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Lecture

Nano-surface properties of biopolymer coatings for oral drug delivery

Wednesday (10.05.2017)
12:50 - 13:10
Part of:


For pharmaceutical applications, cellulose derivatives are promising raw materials for coatings or films obtained from aqueous systems. A case study is presented on hydrophilic biopolymer for the preparation of oral controlled drug delivery systems. Additives such as plasticizers, surfactants, lipids, colorants or other film-forming polymers are frequently incorporated into biopolymer matrices to produce high quality drug protective films. The matrix used is Hydroxypropyl methylcellulose (HPMC) [1].

The aim of this work is to formulate HPMC films by introducing additives, to explore their surface properties and to investigate the adhesive and frictional properties at nanoscopic scale. Our expertise [2] in contact mode Atomic Force Microscopy (AFM) allows us to quantify the behavior at nano scale. The influence of additives on HPMC structuration and morphology, permeation, hydrophilic/hydrophobic character as well as surface adhesion and friction are evaluated. The results clearly underline the strong dependence of film properties on additive nature, concentration or water sensitivity and the interplay with additive-biopolymer matrix compatibility.

Stearic acid additive has a strong influence on HPMC surface properties and morphology. The surface structure of HPMC films shows the presence of granular nano-domains, which disappear with fatty acid content. A sharp variation of nano-adhesion and nano-friction forces is observed with addition of fatty acid. The results show that the addition of only 1% (w/w HPMC) of stearic acid induces a strong decrease (25%) of the surface free energy. The hydrophobic character becomes predominant and the non-dispersive component to the surface energy tends towards zero. Tapping mode topographic images show that the surface mean roughness of the formulated films decreases with the introduction of stearic acid. These results suggest that stearic acid molecules can migrate at the film surface. As a consequence the torsional forces measured on the basis of AFM nano-friction experiments decrease. Nano adhesion results confirm this tendency and suggest the presence of a weak boundary layer at the film surface, the formation of which is driven by a phase separation process.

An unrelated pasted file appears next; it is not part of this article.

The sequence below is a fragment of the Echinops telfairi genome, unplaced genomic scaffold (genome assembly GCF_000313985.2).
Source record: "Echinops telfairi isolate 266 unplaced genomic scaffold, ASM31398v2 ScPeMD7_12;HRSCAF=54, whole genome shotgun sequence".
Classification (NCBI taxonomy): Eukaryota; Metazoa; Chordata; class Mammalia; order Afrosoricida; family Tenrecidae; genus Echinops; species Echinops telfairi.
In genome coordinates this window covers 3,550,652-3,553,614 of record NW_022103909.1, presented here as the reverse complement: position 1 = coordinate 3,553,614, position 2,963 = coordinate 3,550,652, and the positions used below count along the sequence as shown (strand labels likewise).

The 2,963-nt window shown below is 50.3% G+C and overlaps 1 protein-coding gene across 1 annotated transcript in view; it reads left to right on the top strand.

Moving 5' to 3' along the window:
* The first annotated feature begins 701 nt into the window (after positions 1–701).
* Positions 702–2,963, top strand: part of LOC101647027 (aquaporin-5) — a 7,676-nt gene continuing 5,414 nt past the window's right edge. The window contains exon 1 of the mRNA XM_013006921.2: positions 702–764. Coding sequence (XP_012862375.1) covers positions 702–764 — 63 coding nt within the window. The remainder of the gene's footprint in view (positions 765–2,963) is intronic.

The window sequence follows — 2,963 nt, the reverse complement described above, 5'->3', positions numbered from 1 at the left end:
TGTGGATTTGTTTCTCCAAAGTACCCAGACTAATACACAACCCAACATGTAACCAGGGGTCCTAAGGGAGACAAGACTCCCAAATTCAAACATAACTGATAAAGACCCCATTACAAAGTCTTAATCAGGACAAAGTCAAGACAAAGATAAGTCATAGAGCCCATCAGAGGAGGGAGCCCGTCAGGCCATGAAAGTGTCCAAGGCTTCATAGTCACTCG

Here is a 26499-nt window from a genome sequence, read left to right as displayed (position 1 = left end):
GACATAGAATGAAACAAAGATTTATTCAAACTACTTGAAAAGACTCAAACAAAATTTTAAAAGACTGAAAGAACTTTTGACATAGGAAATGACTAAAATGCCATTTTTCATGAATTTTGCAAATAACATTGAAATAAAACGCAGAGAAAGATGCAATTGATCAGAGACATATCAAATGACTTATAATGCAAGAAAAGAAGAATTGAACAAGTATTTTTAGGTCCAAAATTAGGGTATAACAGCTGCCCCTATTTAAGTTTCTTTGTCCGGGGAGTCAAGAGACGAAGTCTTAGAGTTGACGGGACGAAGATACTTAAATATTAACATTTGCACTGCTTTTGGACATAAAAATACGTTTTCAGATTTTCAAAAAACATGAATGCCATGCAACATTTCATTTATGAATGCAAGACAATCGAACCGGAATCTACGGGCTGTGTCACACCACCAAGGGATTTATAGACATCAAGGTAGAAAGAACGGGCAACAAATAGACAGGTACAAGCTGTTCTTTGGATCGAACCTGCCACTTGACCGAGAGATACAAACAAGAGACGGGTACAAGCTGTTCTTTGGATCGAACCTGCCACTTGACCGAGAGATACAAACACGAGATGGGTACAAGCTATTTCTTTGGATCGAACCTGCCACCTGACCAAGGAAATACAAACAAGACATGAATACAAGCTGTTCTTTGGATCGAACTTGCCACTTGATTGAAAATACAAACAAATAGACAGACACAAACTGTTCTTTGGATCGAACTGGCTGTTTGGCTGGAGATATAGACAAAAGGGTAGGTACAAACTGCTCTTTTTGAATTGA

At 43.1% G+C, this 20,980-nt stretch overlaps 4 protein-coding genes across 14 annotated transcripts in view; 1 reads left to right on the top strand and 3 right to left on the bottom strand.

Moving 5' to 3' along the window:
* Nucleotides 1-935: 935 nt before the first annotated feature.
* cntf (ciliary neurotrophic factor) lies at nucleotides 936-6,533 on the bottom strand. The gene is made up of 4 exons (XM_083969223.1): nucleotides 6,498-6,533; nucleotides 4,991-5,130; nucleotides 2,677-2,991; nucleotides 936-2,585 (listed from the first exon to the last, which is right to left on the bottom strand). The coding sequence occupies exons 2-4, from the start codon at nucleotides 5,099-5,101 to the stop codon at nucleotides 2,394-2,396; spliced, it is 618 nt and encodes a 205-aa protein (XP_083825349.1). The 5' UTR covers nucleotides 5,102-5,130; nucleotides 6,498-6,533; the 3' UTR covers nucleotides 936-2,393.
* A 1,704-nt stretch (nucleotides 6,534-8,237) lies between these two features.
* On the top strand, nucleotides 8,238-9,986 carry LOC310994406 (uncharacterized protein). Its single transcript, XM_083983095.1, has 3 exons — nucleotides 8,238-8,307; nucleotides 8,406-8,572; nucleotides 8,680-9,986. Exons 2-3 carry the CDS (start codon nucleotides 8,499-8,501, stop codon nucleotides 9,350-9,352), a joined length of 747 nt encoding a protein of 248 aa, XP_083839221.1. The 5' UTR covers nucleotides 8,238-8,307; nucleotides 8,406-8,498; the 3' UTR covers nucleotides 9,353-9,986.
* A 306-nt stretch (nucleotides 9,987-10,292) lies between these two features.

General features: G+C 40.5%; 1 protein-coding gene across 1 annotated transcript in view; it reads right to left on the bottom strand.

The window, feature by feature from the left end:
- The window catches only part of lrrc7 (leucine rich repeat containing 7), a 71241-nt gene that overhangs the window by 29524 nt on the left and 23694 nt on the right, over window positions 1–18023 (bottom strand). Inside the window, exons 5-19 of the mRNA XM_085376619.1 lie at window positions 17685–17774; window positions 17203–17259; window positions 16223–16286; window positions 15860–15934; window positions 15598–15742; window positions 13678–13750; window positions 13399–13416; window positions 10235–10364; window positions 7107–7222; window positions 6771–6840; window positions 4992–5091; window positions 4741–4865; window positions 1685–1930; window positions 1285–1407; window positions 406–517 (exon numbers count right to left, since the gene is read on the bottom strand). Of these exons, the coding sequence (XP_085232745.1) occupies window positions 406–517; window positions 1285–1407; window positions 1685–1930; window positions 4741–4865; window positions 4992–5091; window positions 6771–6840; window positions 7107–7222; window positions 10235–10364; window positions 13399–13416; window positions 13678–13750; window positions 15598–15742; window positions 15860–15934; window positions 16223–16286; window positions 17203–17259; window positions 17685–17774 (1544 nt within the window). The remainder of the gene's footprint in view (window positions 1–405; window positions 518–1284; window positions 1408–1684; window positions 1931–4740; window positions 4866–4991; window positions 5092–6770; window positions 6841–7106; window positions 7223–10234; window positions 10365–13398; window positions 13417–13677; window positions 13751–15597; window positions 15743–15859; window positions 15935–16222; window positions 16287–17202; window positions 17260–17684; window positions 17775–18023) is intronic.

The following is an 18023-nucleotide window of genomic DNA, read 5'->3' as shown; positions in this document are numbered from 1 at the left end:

PEG additives induce an increase of the surface hydrophilicity and affect HPMC morphology by insertion mechanisms [3]. Swelling of HPMC clusters is observed as PEG content increases. PEG additives also induce an increase of the surface free energy. At the nano scale, the increase of PEG content causes an increase of friction and adhesion forces. Good correlation is obtained at macro scale. Experimental results underline the major role of capillary forces at the nano scale and evidence that PEG behaves as a lubricant at macro scale.

The present study underlines the strong dependence of surface film properties on additive concentration and/or water sensitivity. Formulation appears then as an original and simple way to tune surface morphology and surface properties of bio-based polymer films. Finally the present study also shows that AFM is a powerful tool for studying surface adhesion and sliding properties of cellulose based formulated films for pharmaceutical applications such as coatings and films.

References

[1] M. Brogly, A. Fahs, S. Bistac, ARPN Journal of Engineering and Applied Sciences, 11, 7188- 7192 (2016).

[2] Brogly, M.; Awada, H.; Noel, O., in Nanosciences and Technology, Applied Scanning Probe Methods XI, B.Bhushan & H. Fuchs Eds., Springer Berlin Heidelberg (2009) 73.

[3] M. Brogly, A. Fahs, S. Bistac, In Nanaoscience and Technology, Scanning Probe Microscopy in Nanoscience and Nanotechnology, B.Bhushan Ed., Springer Berlin Heidelberg (2011) 473.

 

 

 

Speaker:
Prof. Dr. Maurice Brogly
Université de Haute Alsace
Additional Authors:
  • Ahmad Fahs
    Université de Haute Alsace
  • Sophie Bistac
    Université de Haute Alsace